Acting swiftly, the Democratic-led House approved a bill Thursday to slap punishing taxes on big employee bonuses at firms bailed out by taxpayers.
The bill would impose a 90 percent tax on bonuses given to employees with family incomes above $250,000 at American International Group and other companies that have received at least $5 billion in government bailout money.
"We want our money back now for the taxpayers," House Speaker Nancy Pelosi said.
Democrats led the charge in an attempt to get in front of raging public anger over the AIG bonuses, even though a provision that would have made such payouts illegal was stripped from last month's $787 billion stimulus bill by its Democratic sponsors.
The vote to tax back most of the bonuses was 328-93. Voting "yes" were 243 Democrats and 85 Republicans. It was opposed by six Democrats and 87 Republicans.
President Barack Obama said the vote "rightly reflects the outrage" that so many people feel about insurance giant AIG. The president said he wants to receive legislation that will send a strong signal to business executives "that such compensation will not be tolerated."
Meanwhile, New York Attorney General Andrew Cuomo said AIG has given him the list of employees who received a total of $165 million in retention bonuses.
Cuomo said he won't release any employees' names until his office has answered any security concerns raised by the AIG employees. He also said he will work with AIG in the coming days to determine which workers have decided to return the payments.
The bonuses, totaling $165 million, were paid to employees of troubled insurer AIG over the weekend, including to traders in the unit that nearly brought about the company's collapse.
The wide margin of victory came despite sharp Republican attacks calling the legislation a ploy to paper over Obama administration missteps.
Minority Leader John Boehner, R-Ohio, said the bill was "a political circus" to divert attention from why the administration and congressional Democrats had not done more to block the bonuses.
However, although a number of Republicans first cast "no" votes, the political appeal of the legislation apparently won the day. In the closing moments of the roll call there was a heavy GOP migration from the "no" column to the "yes" side before the final vote was called.
Democratic leaders rushed the bill to the floor under a procedure that requires a two-thirds majority for passage.
Rep. Charles Rangel, D-N.Y., chairman of the tax-writing House Ways and Means Committee, said he expected local and state governments to take the remaining 10 percent of the bonuses, nullifying the payouts.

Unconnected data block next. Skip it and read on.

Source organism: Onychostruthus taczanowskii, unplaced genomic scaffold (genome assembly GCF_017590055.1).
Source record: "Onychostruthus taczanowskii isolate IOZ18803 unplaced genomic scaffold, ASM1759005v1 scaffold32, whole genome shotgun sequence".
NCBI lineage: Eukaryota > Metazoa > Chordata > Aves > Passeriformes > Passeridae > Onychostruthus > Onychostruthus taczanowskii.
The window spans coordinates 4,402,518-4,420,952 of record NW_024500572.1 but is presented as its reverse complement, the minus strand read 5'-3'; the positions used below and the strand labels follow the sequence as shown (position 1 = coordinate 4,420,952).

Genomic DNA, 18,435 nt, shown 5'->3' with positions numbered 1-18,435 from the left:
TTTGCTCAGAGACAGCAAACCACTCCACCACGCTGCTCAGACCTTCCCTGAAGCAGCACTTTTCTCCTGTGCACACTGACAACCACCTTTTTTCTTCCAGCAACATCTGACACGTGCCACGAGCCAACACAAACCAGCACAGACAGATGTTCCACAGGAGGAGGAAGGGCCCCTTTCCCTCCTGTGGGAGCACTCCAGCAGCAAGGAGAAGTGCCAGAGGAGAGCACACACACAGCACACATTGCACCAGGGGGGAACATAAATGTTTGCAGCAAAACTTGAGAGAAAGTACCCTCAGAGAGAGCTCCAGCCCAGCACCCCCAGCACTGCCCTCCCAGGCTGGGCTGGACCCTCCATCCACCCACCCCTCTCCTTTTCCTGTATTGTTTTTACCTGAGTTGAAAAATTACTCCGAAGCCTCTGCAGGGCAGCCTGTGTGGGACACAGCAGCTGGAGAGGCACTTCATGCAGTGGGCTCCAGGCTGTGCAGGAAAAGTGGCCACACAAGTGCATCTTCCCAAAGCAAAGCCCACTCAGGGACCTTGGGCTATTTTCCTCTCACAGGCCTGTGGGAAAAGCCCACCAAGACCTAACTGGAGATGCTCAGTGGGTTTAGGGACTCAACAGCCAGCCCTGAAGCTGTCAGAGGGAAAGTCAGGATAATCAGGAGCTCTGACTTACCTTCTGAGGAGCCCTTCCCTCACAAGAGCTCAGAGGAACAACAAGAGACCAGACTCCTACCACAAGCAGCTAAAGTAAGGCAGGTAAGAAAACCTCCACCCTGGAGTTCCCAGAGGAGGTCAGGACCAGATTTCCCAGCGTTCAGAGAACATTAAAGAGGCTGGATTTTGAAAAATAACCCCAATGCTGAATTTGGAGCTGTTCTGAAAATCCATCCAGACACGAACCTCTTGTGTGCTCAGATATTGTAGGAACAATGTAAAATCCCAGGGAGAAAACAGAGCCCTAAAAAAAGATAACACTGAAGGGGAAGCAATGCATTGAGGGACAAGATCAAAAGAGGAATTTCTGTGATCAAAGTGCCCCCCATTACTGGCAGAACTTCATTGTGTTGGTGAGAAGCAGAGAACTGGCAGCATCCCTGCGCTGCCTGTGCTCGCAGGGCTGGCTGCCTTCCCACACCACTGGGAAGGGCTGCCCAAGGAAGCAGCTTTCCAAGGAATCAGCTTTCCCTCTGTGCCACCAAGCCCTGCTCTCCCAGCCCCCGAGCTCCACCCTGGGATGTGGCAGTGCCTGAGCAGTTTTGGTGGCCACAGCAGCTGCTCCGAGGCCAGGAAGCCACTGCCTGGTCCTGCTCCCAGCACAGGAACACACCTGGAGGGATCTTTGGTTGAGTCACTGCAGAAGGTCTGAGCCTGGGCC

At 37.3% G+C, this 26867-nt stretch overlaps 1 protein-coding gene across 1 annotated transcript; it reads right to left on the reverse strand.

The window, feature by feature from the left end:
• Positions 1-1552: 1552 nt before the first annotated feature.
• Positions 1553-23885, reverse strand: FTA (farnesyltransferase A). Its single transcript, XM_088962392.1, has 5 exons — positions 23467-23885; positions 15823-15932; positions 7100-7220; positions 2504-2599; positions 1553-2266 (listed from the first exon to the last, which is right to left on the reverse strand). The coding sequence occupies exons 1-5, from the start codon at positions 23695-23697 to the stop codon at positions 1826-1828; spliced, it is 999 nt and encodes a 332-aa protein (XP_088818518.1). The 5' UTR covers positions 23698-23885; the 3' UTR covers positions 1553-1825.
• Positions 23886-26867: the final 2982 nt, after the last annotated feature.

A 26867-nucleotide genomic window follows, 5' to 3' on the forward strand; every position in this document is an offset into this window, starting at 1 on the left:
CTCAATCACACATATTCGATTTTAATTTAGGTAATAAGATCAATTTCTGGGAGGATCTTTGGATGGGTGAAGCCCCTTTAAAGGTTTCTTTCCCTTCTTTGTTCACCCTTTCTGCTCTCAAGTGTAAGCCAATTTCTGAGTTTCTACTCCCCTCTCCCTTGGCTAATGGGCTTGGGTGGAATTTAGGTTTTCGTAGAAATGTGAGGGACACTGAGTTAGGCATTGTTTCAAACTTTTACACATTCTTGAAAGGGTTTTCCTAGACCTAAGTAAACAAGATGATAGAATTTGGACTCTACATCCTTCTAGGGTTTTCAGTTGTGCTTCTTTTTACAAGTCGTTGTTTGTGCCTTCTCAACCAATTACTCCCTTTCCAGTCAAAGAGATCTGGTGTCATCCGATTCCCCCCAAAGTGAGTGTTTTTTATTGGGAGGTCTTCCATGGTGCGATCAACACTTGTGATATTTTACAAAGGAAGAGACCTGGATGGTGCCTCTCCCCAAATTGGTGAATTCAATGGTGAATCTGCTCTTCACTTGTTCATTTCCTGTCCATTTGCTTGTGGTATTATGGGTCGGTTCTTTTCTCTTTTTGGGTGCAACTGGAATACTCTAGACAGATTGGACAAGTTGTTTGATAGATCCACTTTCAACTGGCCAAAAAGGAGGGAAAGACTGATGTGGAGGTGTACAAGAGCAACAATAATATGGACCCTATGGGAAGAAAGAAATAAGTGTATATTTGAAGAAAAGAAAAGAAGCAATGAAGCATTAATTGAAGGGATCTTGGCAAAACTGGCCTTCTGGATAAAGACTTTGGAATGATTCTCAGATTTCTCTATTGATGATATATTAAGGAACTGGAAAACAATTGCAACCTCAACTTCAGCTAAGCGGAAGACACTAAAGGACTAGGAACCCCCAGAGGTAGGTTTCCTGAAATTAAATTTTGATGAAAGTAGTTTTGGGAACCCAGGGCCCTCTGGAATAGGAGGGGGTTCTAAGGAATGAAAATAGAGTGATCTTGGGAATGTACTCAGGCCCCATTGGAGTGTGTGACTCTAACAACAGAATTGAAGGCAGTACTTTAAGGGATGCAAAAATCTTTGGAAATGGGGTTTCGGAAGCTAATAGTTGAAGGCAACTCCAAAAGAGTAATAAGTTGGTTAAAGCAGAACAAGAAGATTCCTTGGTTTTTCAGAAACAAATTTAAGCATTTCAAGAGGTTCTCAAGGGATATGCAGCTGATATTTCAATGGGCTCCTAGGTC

Rangel said the bill would apply to mortgage giants Fannie Mae and Freddie Mac, among others, while excluding community banks and other smaller companies that have received less bailout money.
A competing bill is gaining support in the Senate that would impose a 35 percent excise tax on the companies paying the bonuses and a 35 percent excise tax on the employees receiving them. The taxes would apply to all companies receiving government bailout money, but they are clearly geared toward AIG.
In the House, a nonbinding resolution to express "the sense of Congress that the president is appropriately exercising all of the authorities granted by Congress" to deal with economic crisis didn't fare as well as the vote to tax the bonuses. The vote on that measure was 255-160, short of the required two thirds margin.
A tax expert said there is plenty of precedent for levying punitive taxes on behavior that lawmakers find objectionable. Robert Willens, a corporate tax lawyer in New York, cited the steep excise taxes levied on money paid to firms to keep them from launching hostile takeover bids, known as "greenmail."
"You can write very narrowly tailored laws," Willens said. "And they can do it for bonuses already paid."
The bill passed as controversy swirled around the disclosure that, while Democrats and Republicans were both railing about the AIG bonuses, Democrats were also responsible for removing a provision, originally contained in stimulus legislation, to ban such bonuses.
Senate Finance Committee Chairman Chris Dodd, D-Conn., said Wednesday his staff agreed to requests from the administration to delete the executive pay provision that would have applied retroactively to recipients of federal aid.
However, Dodd said he was not aware of any AIG bonuses at the time the change was made.
President Barack Obama, who took office just under two months ago, told reporters Wednesday that his administration was not responsible for a lack of federal supervision of AIG that preceded the company's demise.
But Mr. Obama added, "The buck stops with me."
According to the Washington Post, Mr. Obama and the Treasury Department only found out about the bonuses days before they were released - the results of a breakdown in communication between the White House and the Federal Reserve, which knew about the payments months ago.